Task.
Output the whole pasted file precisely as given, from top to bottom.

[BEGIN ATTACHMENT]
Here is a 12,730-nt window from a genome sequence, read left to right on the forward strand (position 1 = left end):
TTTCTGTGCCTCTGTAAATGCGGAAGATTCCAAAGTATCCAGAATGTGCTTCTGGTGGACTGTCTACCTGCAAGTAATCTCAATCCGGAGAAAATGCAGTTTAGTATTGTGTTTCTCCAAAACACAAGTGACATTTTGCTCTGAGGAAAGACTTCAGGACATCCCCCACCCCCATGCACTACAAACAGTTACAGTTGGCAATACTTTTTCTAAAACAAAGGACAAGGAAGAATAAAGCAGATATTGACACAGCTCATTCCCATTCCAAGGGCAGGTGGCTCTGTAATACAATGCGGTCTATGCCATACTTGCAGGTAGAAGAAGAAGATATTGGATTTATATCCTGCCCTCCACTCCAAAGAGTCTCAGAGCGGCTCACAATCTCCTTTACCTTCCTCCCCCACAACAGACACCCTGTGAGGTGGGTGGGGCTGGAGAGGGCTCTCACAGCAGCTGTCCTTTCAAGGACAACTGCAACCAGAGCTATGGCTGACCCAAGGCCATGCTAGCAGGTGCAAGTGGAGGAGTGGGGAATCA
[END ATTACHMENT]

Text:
Here is a 12,730-nt window from a genome sequence, read left to right on the forward strand (position 1 = left end):
TTTCTGTGCCTCTGTAAATGCGGAAGATTCCAAAGTATCCAGAATGTGCTTCTGGTGGACTGTCTACCTGCAAGTAATCTCAATCCGGAGAAAATGCAGTTTAGTATTGTGTTTCTCCAAAACACAAGTGACATTTTGCTCTGAGGAAAGACTTCAGGACATCCCCCACCCCCATGCACTACAAACAGTTACAGTTGGCAATACTTTTTCTAAAACAAAGGACAAGGAAGAATAAAGCAGATATTGACACAGCTCATTCCCATTCCAAGGGCAGGTGGCTCTGTAATACAATGCGGTCTATGCCATACTTGCAGGTAGAAGAAGAAGATATTGGATTTATATCCTGCCCTCCACTCCAAAGAGTCTCAGAGCGGCTCACAATCTCCTTTACCTTCCTCCCCCACAACAGACACCCTGTGAGGTGGGTGGGGCTGGAGAGGGCTCTCACAGCAGCTGTCCTTTCAAGGACAACTGCAACCAGAGCTATGGCTGACCCAAGGCCATGCTAGCAGGTGCAAGTGGAGGAGTGGGGAATCA